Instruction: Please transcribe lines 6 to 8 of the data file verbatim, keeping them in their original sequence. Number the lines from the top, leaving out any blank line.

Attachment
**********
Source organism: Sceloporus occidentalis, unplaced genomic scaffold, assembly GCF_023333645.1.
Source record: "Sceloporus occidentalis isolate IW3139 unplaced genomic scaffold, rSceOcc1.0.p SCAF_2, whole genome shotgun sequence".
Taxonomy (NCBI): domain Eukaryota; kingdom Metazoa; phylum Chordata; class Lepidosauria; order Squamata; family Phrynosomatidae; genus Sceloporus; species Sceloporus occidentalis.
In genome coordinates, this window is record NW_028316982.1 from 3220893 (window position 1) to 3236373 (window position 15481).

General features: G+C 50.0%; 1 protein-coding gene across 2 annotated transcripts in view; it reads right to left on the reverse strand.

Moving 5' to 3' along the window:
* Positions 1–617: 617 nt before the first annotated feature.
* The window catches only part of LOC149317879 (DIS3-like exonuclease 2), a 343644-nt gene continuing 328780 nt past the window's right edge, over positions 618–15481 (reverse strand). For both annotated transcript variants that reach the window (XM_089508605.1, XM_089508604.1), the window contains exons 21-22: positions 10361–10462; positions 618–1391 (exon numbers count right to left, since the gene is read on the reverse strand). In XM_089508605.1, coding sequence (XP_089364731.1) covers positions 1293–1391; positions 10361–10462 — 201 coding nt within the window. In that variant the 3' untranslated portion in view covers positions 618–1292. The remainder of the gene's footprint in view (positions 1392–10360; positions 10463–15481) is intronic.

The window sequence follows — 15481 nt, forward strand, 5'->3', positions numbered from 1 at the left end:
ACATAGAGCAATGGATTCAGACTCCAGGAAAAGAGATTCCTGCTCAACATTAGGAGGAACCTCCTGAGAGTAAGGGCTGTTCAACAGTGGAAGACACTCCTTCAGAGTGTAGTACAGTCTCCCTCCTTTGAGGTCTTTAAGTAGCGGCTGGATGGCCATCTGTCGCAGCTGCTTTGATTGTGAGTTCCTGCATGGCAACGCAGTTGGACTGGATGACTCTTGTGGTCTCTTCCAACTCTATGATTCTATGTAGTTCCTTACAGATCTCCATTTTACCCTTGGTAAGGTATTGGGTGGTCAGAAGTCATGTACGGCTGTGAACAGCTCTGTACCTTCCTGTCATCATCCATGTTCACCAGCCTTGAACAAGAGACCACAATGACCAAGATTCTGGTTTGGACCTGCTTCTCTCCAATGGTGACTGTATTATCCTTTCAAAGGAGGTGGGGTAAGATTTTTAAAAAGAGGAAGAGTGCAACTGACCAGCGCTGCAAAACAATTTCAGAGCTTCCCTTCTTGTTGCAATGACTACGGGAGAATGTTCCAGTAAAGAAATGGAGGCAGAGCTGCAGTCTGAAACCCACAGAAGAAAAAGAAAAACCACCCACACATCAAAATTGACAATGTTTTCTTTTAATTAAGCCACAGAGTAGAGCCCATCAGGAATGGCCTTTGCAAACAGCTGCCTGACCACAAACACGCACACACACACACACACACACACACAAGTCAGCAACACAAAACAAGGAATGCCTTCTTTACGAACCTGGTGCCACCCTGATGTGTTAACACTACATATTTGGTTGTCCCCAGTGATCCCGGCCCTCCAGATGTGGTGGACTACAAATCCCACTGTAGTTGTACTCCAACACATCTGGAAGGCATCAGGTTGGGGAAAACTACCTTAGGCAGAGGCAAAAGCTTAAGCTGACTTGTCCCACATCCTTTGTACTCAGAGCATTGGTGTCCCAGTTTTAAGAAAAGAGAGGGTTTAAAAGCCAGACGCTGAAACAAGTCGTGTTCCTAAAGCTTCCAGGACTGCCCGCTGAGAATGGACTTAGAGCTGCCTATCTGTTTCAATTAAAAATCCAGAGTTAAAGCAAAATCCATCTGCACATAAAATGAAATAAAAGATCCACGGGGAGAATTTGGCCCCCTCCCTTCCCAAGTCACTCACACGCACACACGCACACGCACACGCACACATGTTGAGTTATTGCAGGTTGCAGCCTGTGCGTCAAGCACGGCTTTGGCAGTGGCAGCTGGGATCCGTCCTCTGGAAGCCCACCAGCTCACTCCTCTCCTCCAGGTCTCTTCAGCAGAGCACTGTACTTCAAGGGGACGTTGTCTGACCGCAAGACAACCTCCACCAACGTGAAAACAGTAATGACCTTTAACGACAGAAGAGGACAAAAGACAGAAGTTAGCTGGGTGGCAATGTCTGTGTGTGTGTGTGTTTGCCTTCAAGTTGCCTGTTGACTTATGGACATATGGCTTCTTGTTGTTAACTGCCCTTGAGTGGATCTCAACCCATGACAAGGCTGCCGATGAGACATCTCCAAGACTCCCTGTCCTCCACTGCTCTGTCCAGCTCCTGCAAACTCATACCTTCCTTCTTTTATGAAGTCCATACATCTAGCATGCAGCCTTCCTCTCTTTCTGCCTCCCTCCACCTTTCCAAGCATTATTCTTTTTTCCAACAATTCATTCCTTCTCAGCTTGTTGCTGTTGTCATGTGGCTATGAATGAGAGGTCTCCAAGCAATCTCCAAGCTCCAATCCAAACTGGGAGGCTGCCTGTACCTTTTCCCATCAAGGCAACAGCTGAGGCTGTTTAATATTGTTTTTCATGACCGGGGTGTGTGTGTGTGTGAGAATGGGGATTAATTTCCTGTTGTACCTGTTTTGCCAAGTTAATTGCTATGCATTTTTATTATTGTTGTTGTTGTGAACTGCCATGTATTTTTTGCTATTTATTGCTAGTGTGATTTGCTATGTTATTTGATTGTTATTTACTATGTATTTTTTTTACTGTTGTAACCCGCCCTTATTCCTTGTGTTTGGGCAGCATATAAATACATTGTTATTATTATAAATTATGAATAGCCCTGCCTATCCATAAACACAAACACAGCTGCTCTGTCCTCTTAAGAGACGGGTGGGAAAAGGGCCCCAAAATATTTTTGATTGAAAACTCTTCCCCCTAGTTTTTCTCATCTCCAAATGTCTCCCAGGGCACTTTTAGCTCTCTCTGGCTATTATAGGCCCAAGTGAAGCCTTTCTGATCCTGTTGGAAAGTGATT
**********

Moving 5' to 3' along the window:
* Positions 1–617: 617 nt before the first annotated feature.
* The window catches only part of LOC149317879 (DIS3-like exonuclease 2), a 343644-nt gene continuing 328780 nt past the window's right edge, over positions 618–15481 (reverse strand). For both annotated transcript variants that reach the window (XM_089508605.1, XM_089508604.1), the window contains exons 21-22: positions 10361–10462; positions 618–1391 (exon numbers count right to left, since the gene is read on the reverse strand). In XM_089508605.1, coding sequence (XP_089364731.1) covers positions 1293–1391; positions 10361–10462 — 201 coding nt within the window. In that variant the 3' untranslated portion in view covers positions 618–1292. The remainder of the gene's footprint in view (positions 1392–10360; positions 10463–15481) is intronic.